Profile Image for Tomomi Landsman.
97 reviews1 follower
April 24, 2020
I picked up this book at a spinning shop in Kyoto, Japan called Kin no Hitsuji, which translates to Golden Sheep. It was a bit of an impulse buy and was a little pricey at 3614 yen.

I am a brand new spinner and was looking for a book specifically about spindle spinning. I am not very interested in buying a wheel, so it was nice to feel validated in sticking with spindles entirely. The parts about this book that I enjoyed most are where Franquemont writes about her personal experiences and outlook on spinning. I felt the how-to parts are rather weak, and I don't think I will be referencing this book for the majority of learning to spin. I feel like drafting is the area in which I would like the most help, which this book just didn't do for me.

The book also has four patterns at the end of the book. Only one, a hat, is for crochet, which I plan to check out in the future.
Profile Image for Ashley.
154 reviews12 followers
October 16, 2019
Once you've tried out spinning just a bit, this is a perfect resource to use as you think about what type(s) of yarn you most want to make and which tool(s) will help you achieve that. Book contains excellent information about how your tools (heavy spindles, light spindles, supported spindles, walking wheels, flyer and bobbin wheels, etc.) impact the type of yarn you make. Good photos and succinct accompanying text to explain drafting methods, ergonomics, and ways to ply. I picked up this book when I was first learning to use a spindle and felt overwhelmed by it then. After I used online videos, including Franquemont's, to understand the basics of drop spindle spinning and make some (rather bad then less bad then almost acceptable) yarn, that's when it was most useful to come back to this book.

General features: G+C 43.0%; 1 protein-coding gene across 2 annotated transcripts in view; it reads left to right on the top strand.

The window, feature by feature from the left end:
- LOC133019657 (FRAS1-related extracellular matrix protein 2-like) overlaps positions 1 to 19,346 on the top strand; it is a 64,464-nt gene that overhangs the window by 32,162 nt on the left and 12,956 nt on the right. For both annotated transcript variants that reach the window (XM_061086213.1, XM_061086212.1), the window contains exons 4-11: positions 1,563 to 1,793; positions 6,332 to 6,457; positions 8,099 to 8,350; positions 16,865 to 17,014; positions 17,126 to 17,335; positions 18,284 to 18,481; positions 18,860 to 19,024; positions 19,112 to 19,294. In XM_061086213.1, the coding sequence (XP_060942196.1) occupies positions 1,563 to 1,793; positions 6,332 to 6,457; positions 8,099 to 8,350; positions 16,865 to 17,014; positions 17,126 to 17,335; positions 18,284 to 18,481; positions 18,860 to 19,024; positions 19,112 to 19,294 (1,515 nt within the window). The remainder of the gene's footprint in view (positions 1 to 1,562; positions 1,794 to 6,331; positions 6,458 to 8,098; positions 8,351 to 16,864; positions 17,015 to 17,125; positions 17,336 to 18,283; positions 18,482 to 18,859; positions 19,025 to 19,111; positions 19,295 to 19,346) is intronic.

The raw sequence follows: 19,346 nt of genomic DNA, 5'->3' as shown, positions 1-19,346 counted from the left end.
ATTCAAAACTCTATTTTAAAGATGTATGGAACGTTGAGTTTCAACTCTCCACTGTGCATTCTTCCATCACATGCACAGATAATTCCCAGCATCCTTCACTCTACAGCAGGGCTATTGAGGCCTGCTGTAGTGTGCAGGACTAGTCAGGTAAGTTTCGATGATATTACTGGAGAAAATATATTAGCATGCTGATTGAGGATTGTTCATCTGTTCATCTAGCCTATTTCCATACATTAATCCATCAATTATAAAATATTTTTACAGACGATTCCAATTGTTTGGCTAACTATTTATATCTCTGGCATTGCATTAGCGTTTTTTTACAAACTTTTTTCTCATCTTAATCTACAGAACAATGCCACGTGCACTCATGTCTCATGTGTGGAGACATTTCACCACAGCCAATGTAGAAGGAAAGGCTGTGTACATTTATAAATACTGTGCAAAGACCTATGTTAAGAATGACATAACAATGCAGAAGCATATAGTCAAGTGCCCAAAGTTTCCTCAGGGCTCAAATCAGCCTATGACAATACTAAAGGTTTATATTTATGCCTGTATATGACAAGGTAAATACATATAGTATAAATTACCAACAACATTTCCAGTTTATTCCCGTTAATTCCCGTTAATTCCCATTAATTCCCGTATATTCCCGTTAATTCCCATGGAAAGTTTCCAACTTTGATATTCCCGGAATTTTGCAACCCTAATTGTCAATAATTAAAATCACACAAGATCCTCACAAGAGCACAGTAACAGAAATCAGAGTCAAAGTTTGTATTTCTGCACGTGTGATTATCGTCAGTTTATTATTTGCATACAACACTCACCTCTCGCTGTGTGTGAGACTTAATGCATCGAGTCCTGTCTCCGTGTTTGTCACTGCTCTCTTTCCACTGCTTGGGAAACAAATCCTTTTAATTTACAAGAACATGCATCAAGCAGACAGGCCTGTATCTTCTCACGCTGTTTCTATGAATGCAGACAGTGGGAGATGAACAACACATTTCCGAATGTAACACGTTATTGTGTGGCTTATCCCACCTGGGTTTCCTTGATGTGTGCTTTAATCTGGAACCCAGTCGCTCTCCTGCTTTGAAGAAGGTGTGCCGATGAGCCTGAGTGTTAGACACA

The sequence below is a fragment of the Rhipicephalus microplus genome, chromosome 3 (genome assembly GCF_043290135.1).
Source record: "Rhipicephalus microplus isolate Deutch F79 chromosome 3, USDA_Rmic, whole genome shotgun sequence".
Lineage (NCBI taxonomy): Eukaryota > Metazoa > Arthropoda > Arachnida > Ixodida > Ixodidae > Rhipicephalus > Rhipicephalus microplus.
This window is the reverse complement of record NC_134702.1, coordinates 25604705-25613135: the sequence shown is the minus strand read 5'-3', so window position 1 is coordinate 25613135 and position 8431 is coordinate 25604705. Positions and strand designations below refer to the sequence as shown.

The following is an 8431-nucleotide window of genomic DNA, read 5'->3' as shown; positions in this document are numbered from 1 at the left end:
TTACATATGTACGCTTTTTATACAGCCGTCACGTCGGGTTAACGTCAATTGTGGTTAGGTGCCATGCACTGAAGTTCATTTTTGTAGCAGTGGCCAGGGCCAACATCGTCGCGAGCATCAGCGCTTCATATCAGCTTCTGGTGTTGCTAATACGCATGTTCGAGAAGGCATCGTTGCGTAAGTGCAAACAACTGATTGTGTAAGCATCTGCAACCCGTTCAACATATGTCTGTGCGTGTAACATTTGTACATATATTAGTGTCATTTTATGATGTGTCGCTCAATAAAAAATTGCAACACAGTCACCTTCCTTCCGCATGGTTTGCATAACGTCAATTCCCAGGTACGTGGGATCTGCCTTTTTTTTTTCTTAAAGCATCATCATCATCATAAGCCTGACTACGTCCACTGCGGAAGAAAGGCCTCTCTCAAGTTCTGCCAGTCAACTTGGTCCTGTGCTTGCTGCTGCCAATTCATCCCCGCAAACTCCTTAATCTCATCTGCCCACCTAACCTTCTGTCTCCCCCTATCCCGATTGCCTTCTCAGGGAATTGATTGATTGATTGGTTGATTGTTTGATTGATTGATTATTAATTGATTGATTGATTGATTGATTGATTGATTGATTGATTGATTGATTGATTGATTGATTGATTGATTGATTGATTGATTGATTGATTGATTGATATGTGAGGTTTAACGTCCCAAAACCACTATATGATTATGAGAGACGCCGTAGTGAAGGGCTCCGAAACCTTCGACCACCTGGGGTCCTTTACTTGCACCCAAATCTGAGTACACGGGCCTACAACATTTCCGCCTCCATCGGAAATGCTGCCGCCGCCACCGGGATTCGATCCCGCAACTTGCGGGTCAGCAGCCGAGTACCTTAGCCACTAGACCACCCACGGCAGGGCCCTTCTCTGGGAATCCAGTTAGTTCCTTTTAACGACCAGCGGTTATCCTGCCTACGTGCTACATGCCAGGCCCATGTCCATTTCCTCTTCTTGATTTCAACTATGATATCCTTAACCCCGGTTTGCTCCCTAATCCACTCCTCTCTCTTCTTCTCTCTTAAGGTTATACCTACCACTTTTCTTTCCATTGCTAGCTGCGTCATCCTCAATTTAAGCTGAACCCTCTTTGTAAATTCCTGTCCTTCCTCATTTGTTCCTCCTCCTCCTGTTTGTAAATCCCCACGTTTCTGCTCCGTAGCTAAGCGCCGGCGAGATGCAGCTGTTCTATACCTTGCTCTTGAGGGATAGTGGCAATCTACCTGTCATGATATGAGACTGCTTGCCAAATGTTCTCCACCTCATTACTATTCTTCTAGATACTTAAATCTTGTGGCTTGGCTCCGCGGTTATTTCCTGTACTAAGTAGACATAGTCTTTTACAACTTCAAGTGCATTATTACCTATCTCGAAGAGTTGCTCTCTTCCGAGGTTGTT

174 reviews1 follower
October 30, 2022
Well, I bought a spindle, and now I'm using it, so I guess it's a good book!

Seriously though, I spent a long time working out whether I would like to use a spindle instead of a spinning wheel. This book was really helpful in my decision-making, and in my first experience using the spindle. While there are lots of videos on YouTube, it has been useful to have a book that I can go back to time and again to answer the questions that puzzle me as I continue my journey with this spindle. It's much quicker to pick up and flick to the right page of the book, than to browse through everything on YouTube and listen to people talk and talk and talk.